The Animatress Pipeline

Filmmaking Adventures

Post Card from West Africa

I came across a post card Dad sent me from West Africa when he traveled there in the early 90’s

A disorganized free-write
The African-American community nowadays has an obsession with Ancient Egypt. I however, have an obsession with West Africa, especially the Yoruba people of Nigeria because they have so preserved history. West Africa is where most African-Americans are from as decedents of the Trans-Atlantic Slave Trade and it’s a shame that the region is ignored. I don’t get it. Would Blacks be more attentive of there were gold temples and Pyramids dotting the landscape? Personally, I find trees animals and haromony with nature more appealing.
West Africa has a mild climate so there is no reason for great stone buildings. Actually, stone is rare in the region, so homes were made of wood and reeds. Inside the homes the walls are decorated with carvings. It pretty neat. Furthermore, this simple life style is nothing to be ashamed of at all:)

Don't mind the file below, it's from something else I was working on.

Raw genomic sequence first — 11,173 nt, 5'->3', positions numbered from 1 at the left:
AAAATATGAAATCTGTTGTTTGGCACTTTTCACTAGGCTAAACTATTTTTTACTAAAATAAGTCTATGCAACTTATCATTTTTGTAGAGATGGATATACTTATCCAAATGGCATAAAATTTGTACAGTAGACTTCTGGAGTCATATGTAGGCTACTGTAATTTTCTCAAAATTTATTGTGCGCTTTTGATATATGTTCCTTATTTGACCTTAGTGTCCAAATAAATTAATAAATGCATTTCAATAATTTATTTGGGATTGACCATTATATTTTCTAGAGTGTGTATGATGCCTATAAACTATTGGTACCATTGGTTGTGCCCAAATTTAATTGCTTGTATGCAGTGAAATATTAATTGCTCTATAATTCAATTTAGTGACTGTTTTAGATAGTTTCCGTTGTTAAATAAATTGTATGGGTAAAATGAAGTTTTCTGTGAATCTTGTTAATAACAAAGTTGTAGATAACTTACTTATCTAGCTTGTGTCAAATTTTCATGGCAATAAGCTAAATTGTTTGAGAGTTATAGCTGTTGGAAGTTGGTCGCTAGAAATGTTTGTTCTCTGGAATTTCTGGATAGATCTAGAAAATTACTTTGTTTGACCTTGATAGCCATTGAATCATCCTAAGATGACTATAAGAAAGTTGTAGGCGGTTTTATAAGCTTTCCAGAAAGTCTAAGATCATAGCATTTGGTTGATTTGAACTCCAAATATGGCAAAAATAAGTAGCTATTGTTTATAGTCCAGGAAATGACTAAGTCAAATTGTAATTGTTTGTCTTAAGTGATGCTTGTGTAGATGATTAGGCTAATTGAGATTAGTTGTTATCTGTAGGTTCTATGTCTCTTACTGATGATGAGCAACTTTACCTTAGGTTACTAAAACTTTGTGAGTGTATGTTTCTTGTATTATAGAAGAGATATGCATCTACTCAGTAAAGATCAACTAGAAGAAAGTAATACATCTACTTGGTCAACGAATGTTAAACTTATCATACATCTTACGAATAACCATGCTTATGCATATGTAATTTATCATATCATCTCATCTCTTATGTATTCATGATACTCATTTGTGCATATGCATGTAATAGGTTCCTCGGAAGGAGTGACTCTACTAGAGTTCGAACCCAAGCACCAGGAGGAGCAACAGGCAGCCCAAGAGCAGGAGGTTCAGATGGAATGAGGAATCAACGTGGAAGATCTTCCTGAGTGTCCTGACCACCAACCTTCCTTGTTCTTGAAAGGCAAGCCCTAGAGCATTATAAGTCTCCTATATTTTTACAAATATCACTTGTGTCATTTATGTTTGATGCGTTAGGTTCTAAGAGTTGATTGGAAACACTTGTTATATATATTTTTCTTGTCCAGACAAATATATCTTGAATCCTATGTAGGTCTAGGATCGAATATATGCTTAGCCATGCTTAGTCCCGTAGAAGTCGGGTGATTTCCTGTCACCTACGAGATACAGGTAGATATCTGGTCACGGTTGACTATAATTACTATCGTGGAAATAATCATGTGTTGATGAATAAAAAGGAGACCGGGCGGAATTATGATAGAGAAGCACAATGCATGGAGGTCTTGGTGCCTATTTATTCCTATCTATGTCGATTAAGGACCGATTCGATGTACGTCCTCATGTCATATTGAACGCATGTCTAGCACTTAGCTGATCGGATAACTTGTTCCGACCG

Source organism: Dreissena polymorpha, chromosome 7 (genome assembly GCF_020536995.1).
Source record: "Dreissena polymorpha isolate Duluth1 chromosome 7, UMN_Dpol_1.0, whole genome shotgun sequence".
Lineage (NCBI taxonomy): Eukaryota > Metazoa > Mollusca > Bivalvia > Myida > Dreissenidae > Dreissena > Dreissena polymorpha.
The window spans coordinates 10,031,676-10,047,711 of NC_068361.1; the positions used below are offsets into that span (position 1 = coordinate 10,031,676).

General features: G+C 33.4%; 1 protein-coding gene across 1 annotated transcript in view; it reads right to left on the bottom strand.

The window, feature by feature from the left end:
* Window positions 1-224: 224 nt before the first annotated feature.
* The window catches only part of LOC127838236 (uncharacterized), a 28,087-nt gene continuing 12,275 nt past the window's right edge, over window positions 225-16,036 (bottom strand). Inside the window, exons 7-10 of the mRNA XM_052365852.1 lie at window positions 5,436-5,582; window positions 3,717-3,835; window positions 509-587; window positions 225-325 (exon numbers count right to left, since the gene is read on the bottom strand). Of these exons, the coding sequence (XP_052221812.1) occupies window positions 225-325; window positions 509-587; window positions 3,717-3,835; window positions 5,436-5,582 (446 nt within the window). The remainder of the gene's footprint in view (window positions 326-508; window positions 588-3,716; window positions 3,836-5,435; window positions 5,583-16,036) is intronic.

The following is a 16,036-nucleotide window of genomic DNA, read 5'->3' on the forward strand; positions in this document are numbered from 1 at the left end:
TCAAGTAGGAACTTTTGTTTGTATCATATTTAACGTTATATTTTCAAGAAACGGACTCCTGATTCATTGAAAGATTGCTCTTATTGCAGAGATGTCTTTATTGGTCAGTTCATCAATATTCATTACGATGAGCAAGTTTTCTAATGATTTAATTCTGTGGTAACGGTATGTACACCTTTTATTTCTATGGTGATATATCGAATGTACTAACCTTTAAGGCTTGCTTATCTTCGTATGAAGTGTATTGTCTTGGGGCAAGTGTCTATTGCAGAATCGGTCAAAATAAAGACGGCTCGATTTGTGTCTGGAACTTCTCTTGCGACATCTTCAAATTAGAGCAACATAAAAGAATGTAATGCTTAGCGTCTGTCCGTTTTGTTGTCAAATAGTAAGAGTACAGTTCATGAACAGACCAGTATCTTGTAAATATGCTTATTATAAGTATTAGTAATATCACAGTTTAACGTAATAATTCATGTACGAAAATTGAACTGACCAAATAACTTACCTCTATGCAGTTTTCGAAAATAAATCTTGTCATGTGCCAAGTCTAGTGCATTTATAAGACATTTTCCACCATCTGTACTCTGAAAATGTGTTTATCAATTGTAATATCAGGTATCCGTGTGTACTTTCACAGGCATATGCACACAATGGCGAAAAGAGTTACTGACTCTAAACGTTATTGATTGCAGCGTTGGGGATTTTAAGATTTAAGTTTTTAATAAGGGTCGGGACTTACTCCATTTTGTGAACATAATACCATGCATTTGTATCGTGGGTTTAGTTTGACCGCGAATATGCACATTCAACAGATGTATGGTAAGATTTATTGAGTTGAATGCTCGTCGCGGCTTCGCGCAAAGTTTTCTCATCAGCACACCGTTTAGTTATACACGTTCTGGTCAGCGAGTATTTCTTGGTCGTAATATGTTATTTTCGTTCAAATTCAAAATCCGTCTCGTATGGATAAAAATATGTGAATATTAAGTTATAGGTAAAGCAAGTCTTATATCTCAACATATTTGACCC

Ancient Egypt was a mix of many cultures and Blacks did rule it for while in pre-dynastic Egypt prior to 3100 B.C., especially the time before the West-Asian Hyksos conquered the region during the age of the Middle Kingdom. Even before the Greeks ruled for a time as well. Egypt’s imagination is an amalgamation of the contributions of so many cultures. All great civilizations are. However, I prefer to look to West Africa for my sense of pride. Sure the Sahel empire was shared with the Berbers, but no one can deny the contributions of the Nigerians, the Ashanti’s and the Senegalese among others who made a happy civilization of contented people. And they didn’t need big castles and beaded wigs to prove their sense of self worth.

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One response to “Post Card from West Africa

  1. marshmallowmouse May 5, 2010 at 9:14 am

    I love the conclusion that solid monuments are overrated as a yardstick of "civilization." My Indian ancestors also did not build monuments or work in precious metals, but they also lived in harmony with nature. The "values" we are brainwashed with are prejudices against sustainability. The Ashanti tribe was one of the non-western cultures we rushed thru in my art-history education.

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